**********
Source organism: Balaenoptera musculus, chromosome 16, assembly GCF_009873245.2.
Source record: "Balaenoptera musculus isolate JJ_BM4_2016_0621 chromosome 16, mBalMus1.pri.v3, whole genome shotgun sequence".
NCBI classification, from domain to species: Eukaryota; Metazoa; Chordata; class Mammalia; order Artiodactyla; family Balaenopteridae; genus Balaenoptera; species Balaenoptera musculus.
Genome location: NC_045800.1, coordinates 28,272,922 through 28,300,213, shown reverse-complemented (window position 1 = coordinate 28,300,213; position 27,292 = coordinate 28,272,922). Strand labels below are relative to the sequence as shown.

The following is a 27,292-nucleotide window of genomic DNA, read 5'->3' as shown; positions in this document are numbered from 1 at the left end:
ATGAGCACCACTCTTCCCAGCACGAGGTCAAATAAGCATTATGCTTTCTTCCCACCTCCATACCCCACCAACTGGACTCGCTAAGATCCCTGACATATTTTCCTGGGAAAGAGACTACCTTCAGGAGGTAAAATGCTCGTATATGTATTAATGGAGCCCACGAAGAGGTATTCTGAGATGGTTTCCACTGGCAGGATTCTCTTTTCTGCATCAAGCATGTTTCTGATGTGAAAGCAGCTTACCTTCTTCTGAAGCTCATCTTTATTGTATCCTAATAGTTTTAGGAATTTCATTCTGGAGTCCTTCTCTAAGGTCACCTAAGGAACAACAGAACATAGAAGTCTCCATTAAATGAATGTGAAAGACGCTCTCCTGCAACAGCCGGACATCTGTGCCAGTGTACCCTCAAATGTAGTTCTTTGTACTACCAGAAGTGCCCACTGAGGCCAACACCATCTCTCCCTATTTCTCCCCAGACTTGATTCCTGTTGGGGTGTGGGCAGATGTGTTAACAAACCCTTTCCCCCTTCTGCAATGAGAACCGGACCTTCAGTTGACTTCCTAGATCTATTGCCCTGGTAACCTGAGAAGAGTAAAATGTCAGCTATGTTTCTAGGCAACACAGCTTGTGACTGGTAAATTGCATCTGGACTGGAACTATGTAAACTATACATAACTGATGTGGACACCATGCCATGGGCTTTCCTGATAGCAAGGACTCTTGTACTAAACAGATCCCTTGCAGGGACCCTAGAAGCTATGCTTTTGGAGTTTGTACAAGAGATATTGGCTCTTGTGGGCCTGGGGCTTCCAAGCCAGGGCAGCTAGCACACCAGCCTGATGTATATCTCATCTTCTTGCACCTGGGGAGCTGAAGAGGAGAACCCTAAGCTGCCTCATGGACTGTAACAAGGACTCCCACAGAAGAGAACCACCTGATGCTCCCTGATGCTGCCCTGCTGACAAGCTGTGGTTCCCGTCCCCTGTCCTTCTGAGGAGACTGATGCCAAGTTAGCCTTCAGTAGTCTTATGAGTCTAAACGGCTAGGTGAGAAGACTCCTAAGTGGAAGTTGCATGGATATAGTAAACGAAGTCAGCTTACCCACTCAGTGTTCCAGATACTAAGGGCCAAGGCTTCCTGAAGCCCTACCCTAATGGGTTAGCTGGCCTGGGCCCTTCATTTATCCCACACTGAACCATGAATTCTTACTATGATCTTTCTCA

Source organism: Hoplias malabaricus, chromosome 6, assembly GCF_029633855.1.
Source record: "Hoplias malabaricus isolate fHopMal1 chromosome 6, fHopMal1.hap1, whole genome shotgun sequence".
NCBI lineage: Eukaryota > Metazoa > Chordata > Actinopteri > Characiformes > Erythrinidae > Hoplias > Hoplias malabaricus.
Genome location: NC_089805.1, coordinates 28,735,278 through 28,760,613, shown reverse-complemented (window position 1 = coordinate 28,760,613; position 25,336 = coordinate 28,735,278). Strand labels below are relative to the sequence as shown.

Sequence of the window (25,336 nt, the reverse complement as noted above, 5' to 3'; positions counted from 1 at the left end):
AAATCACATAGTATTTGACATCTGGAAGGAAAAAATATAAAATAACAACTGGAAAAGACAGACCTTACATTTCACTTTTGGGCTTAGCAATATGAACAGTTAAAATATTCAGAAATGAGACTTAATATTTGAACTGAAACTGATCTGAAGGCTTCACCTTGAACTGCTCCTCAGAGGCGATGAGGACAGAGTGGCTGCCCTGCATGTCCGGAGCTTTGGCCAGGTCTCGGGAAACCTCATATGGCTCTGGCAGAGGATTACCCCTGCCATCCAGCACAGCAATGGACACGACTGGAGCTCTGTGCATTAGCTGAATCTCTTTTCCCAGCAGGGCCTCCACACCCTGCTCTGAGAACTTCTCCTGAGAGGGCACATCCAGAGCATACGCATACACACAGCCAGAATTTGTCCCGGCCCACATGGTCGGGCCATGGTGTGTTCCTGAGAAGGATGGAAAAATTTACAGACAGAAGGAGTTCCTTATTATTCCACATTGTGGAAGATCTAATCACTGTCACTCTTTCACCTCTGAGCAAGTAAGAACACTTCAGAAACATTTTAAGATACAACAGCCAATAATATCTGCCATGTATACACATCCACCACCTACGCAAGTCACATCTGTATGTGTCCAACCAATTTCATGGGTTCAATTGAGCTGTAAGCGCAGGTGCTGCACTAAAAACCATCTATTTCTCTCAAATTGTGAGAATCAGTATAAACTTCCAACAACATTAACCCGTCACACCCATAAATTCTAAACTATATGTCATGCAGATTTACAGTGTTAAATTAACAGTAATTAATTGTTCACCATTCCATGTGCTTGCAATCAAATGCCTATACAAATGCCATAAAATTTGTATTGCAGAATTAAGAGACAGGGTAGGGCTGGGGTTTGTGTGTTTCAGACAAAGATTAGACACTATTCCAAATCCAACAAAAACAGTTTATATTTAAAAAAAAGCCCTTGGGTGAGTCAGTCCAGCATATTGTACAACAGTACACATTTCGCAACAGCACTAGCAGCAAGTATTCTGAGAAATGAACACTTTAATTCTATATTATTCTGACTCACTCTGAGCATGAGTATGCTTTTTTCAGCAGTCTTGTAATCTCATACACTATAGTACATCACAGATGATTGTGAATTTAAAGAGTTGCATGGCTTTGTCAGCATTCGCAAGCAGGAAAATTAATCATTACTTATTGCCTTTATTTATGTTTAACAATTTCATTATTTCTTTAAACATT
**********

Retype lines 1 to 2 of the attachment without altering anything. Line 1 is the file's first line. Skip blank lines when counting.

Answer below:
Source organism: Balaenoptera musculus, chromosome 16, assembly GCF_009873245.2.
Source record: "Balaenoptera musculus isolate JJ_BM4_2016_0621 chromosome 16, mBalMus1.pri.v3, whole genome shotgun sequence".